Tooth resorption is something that a lot of people aren’t familiar with. As the body works in mysterious ways, it is important to remember that one thing it does do is remove mineralized tissue from around teeth that have been damaged.
Tooth resorption occurs when either a part or all of a tooth’s structure becomes broken down from the body, removing those mineralized tissues. This process is actually quite common but most people aren’t aware that it is happening.
There are two types of resorption – external and internal. And, they both occur frequently. While most cases do require that the tooth is pulled, that is not always necessary. It is important to know what a dentist can do for tooth resorption. Being aware can help someone who has a tooth that is going through resorption.
Can dentists reverse resorption?
Consult with a dentist
First and foremost, it is absolutely necessary to talk with the dentist about the tooth that is experiencing resorption. A dentist is able to look at the tooth and determine whether or not there are other possibilities in terms of treatment for the tooth.
Because resorption often occurs over long periods of time, there may be a tooth that doesn’t need to be extracted if there hasn’t been much change. It’s best to consult with a dentist and have them monitor the status of the tooth over time.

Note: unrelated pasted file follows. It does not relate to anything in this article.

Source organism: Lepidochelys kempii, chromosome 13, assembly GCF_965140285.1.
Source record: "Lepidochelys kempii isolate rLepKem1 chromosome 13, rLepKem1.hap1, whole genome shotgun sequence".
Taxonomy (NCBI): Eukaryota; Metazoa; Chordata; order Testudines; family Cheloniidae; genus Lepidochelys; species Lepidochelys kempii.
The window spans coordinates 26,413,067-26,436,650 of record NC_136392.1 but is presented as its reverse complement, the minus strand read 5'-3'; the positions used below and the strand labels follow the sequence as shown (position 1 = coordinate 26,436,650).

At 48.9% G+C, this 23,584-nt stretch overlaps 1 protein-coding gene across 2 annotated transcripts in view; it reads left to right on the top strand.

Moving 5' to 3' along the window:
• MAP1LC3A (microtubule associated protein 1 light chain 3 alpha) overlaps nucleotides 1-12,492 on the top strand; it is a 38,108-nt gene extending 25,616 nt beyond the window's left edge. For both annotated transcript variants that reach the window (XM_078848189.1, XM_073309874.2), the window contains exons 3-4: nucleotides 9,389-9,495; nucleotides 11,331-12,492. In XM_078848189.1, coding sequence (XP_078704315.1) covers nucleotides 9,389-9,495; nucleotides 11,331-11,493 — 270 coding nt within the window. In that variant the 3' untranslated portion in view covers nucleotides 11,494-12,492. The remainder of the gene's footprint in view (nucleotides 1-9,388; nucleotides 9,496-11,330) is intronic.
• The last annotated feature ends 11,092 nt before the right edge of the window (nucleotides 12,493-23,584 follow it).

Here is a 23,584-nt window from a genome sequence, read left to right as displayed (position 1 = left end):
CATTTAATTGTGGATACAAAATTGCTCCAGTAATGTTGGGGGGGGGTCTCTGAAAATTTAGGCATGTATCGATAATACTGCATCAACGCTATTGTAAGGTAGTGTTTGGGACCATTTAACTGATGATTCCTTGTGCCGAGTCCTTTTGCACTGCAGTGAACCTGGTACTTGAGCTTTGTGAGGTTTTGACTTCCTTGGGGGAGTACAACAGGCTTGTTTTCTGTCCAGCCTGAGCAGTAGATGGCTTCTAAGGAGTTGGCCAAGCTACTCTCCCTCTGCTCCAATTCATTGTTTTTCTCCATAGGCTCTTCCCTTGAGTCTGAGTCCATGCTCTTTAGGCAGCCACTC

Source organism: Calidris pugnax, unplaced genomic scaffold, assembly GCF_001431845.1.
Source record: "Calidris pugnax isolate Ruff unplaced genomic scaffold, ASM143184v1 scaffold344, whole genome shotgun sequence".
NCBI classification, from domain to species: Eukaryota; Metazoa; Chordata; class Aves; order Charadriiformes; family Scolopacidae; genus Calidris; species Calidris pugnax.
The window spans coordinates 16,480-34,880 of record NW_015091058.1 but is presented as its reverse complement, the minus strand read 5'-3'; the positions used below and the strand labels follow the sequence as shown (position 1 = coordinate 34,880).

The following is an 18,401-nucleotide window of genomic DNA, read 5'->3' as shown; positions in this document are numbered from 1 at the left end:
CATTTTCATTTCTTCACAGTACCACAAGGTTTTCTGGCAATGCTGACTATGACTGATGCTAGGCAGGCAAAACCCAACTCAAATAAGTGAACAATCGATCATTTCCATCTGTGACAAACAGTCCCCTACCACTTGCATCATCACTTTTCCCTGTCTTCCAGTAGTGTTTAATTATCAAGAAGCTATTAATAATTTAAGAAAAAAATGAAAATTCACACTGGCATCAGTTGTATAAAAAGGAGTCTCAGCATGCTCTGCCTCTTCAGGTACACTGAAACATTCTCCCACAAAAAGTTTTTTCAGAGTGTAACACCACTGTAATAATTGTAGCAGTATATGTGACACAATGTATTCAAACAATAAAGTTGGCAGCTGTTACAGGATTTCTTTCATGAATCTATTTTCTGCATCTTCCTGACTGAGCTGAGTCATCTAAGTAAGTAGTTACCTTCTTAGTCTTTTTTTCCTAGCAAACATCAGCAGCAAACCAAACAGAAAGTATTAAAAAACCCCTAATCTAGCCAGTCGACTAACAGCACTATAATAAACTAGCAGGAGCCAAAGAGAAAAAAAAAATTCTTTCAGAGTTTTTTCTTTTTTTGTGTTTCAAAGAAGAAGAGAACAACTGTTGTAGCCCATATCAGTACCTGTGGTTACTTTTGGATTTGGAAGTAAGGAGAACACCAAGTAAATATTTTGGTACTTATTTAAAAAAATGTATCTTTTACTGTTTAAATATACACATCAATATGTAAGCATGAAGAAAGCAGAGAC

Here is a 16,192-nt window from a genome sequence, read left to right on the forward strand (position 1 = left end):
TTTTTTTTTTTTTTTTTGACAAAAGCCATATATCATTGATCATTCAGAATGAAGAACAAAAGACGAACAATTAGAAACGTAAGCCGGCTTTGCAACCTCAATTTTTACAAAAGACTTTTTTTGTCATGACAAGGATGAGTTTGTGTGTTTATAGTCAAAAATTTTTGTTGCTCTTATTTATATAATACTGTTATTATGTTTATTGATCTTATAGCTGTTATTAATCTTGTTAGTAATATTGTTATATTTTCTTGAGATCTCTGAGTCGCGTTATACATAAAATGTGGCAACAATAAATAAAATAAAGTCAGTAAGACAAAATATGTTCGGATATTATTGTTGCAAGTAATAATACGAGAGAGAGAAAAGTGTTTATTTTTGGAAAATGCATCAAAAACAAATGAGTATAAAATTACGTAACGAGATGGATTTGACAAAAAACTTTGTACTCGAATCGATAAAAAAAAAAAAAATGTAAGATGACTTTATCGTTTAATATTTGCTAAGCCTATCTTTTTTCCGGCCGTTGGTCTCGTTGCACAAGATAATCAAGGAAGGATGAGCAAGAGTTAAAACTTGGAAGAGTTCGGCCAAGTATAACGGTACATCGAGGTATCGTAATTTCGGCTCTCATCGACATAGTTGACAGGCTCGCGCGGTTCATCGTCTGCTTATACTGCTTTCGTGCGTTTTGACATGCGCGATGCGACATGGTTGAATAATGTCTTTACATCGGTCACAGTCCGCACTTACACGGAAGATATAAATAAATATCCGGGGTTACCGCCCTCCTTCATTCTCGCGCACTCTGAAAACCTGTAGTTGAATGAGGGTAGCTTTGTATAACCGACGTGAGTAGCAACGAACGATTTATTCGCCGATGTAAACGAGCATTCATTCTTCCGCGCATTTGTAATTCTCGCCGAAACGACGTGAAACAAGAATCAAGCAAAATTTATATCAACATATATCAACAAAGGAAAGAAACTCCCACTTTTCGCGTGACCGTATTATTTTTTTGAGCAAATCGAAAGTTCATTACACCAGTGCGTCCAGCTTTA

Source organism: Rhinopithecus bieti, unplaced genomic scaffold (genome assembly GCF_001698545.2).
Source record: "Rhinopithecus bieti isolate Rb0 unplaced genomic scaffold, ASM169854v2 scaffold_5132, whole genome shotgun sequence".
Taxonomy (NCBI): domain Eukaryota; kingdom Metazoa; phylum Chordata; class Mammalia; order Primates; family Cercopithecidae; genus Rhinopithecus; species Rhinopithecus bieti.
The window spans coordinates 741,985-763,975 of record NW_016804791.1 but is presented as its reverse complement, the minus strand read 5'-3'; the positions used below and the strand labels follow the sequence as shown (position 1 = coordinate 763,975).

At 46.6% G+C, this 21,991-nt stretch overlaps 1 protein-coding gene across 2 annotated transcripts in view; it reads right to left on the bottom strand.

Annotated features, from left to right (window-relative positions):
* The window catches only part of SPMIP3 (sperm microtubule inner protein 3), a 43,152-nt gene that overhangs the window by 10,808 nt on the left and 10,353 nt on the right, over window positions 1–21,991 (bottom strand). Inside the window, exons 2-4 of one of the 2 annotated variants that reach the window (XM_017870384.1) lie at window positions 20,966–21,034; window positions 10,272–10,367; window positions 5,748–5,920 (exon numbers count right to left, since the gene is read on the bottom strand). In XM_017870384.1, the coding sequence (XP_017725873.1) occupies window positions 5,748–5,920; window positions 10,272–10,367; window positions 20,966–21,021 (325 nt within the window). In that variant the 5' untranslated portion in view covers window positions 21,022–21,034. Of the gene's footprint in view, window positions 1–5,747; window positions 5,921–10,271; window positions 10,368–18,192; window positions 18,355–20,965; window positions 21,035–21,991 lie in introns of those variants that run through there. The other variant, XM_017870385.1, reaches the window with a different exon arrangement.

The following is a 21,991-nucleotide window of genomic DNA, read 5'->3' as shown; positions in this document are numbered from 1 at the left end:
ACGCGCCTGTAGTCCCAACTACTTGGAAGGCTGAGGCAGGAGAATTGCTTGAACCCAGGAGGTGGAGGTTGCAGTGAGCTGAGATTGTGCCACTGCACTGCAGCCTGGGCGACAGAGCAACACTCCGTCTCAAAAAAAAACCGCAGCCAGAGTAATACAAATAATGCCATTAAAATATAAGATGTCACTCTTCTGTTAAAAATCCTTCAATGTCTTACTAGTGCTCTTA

While a dentist can’t reverse tooth resorption what he or she can do is monitor the teeth and it’s condition within the gums. Often, teeth that are going through the resorption process will only need to be extracted if the tooth is loose, painful or in the way.
A person may note that when they are chewing their food, the tooth may move around causing discomfort or even pain. In this case, the resorption has progressed quickly or over time without being noticed, and it is necessary to have it pulled out so that further problems don’t incur.
However, in some cases, a dentist can monitor the tooth for years and nothing will change. The tooth may be going through resorption but it may not be affecting the structure of the tooth. This means that if the tooth isn’t loose, doesn’t cause pain or doesn’t present any problems when one is chewing, then it may be safe to leave the tooth in.
When a tooth goes through resorption, the process usually takes some time to kick off. However, people often don’t notice when resorption begins, meaning that when it is discovered, it may need to be immediately pulled. While a dentist can’t reverse the resorption, he or she can maintain the status and structure of the tooth over time to ensure that it is removed when necessary or just closely examine when it doesn’t need to be removed.
If you have questions about tooth resorption then reach out to our office today. We have trained professionals who can help answer any questions or concerns that you might have regarding tooth resorption. We are happy to help in any way that we can, give us a call or stop in today.
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